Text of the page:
NRI Papers
No.30   August 1, 2001
  Ubiquitous Networks:The New IT Paradigm  
Teruyasu MURAKAMI
      The healthy balance among information technology (IT), the stock market and the macro-economy, which had resulted from a virtuous circle of various innovations stemming from the combination of the Internet and business boosting the stock market, and which in turn brought intensive investment in IT and resultant improvements in productivity leading to a buoyant macro-economy, came to an abrupt end in 2000, as share prices of dot-com businesses crashed on the Nasdaq market in the United States. Under such circumstances, the emergence of a new IT paradigm is hoped for.
   The utilization of information technology by businesses had shifted from the era of mainframes to one of client-server systems in the second half of the 1980s. Then, from the mid-1990s onward, the Web computing paradigm has been taking root against the backdrop of the rapid spread of the Internet. Nevertheless, it is unlikely that the IT paradigm, which had evolved through these stages, would leap in one step to the world of exotic networks, which rely on the full utilization of wearable computers or paper computers. There is bound to be an interim IT paradigm before we reach exotic networks. Ubiquitous networks might be just such an interim paradigm.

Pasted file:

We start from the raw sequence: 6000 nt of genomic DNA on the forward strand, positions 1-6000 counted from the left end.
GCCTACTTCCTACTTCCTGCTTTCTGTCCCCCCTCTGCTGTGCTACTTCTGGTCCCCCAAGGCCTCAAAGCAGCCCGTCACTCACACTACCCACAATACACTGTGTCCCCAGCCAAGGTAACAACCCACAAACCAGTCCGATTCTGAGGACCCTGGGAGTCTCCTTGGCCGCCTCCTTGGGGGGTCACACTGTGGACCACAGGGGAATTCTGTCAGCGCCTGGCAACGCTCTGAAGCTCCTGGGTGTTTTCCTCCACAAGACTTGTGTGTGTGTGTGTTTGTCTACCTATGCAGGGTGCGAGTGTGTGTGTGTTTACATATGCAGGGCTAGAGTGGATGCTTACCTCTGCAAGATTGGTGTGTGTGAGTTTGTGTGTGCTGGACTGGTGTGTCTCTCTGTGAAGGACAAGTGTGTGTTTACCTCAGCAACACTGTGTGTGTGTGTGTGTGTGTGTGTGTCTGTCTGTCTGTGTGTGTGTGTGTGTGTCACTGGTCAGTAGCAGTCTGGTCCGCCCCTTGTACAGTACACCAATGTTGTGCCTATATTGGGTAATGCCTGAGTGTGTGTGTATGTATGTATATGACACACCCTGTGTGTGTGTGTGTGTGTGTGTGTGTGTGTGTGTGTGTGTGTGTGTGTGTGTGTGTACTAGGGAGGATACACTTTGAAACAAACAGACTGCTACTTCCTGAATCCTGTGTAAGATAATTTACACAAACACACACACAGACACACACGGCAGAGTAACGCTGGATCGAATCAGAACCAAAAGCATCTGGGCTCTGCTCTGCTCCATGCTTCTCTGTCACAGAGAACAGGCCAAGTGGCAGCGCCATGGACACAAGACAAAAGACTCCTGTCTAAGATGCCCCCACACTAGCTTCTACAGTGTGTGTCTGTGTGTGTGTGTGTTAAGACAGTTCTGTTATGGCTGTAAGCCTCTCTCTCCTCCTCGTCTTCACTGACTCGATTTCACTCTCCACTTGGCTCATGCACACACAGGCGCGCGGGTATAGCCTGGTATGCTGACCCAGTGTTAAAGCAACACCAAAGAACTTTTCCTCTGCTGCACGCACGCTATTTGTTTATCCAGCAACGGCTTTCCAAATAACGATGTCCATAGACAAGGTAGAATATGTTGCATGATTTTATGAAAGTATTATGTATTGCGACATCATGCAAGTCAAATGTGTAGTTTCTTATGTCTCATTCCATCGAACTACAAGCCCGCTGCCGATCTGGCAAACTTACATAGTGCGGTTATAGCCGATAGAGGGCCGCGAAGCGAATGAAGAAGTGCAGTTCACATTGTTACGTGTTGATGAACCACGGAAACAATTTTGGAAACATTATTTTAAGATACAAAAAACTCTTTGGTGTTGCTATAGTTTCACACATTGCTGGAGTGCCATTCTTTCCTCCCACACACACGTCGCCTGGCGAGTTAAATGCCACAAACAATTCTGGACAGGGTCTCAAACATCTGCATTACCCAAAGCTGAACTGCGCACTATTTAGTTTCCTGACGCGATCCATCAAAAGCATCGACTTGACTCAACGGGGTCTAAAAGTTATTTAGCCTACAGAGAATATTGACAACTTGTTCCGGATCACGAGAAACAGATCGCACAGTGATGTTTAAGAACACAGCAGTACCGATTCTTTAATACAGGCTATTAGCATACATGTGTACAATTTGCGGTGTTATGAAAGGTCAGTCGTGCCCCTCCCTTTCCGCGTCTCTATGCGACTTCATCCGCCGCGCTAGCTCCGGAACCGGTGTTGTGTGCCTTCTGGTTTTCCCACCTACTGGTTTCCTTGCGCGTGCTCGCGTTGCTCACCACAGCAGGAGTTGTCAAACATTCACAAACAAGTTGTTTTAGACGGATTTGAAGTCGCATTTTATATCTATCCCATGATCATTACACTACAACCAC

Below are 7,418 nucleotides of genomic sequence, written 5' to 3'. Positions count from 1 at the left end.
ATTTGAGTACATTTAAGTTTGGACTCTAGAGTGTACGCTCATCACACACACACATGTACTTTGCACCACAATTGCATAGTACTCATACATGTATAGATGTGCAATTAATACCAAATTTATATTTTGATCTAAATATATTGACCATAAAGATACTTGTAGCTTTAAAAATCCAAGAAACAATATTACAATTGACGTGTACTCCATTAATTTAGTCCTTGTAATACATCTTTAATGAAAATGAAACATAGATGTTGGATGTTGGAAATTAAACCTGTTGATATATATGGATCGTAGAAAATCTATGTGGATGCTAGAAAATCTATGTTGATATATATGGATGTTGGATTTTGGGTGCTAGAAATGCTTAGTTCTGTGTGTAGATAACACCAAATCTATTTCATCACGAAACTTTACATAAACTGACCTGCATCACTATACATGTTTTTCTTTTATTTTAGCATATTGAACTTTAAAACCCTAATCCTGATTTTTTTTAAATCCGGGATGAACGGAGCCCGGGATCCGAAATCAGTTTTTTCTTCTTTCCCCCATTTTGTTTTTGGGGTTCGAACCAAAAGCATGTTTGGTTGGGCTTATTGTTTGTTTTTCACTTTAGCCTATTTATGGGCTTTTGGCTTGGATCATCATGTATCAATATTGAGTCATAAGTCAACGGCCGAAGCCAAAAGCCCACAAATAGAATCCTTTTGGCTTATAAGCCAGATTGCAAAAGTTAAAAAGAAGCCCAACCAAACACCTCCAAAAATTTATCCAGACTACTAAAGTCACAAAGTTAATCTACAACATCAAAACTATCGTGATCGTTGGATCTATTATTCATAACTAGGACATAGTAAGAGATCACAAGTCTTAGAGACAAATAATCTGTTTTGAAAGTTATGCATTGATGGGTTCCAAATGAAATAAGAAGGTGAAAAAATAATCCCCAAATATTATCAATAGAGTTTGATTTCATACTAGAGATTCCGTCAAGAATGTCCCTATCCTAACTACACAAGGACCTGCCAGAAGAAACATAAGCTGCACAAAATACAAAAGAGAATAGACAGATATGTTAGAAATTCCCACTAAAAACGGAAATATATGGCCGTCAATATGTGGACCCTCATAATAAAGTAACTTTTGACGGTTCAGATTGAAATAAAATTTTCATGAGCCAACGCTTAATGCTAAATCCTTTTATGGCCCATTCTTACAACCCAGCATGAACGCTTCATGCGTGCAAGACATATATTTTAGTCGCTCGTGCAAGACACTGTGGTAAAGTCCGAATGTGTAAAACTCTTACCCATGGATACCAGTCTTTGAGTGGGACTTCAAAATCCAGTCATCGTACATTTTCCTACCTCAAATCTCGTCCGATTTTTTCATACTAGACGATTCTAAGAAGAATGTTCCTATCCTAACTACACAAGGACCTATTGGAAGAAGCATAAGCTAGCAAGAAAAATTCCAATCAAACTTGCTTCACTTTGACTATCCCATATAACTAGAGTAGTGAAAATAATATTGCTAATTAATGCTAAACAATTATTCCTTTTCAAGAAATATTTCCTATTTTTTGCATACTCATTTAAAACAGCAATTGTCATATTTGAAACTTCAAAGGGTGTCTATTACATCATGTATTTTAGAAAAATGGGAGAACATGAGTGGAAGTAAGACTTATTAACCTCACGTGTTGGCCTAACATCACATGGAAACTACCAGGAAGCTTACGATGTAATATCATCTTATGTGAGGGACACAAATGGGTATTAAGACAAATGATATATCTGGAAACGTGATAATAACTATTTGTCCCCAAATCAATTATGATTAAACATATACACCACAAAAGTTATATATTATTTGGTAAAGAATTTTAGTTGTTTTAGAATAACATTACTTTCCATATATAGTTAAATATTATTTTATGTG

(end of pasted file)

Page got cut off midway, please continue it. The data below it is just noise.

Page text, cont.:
Ubiquitous networks are an IT paradigm comprising (1) network infrastructures featuring broadband, mobile and constant Internet access, (2) diverse information equipment that provides access to Internet Protocol Version 6 (Ipv6), and (3) seamlessly linked interactive contents.
   Japan is about to embark on the implementation of an ambitious e-Japan strategy, which aims to make it possible for 10 million Japanese households to use broadband networks of 30-100Mbps by 2005. This is thought to be an attempt to create a new IT paradigm, and ubiquitous networks can become a strong candidate for this new IT paradigm.
Contents
I The Stalled New Economy Paradigm
II The Evolution of the Information Technology Paradigm and Ubiquitous Networks
1 The Evolution of Information Technology Paradigms
2 Ubiquitous Networks: The New IT Paradigm
III Ubiquitous Networks in Japan
1 Multi-Modal Broadband Networks
2 Information Devices with Borderless Connectivity
3 Seamless Portable Content
IV The New Direction of the New Economy

PDF GO to PDF

Copyright(c) Nomura Research Institute, Ltd. All rights reserved.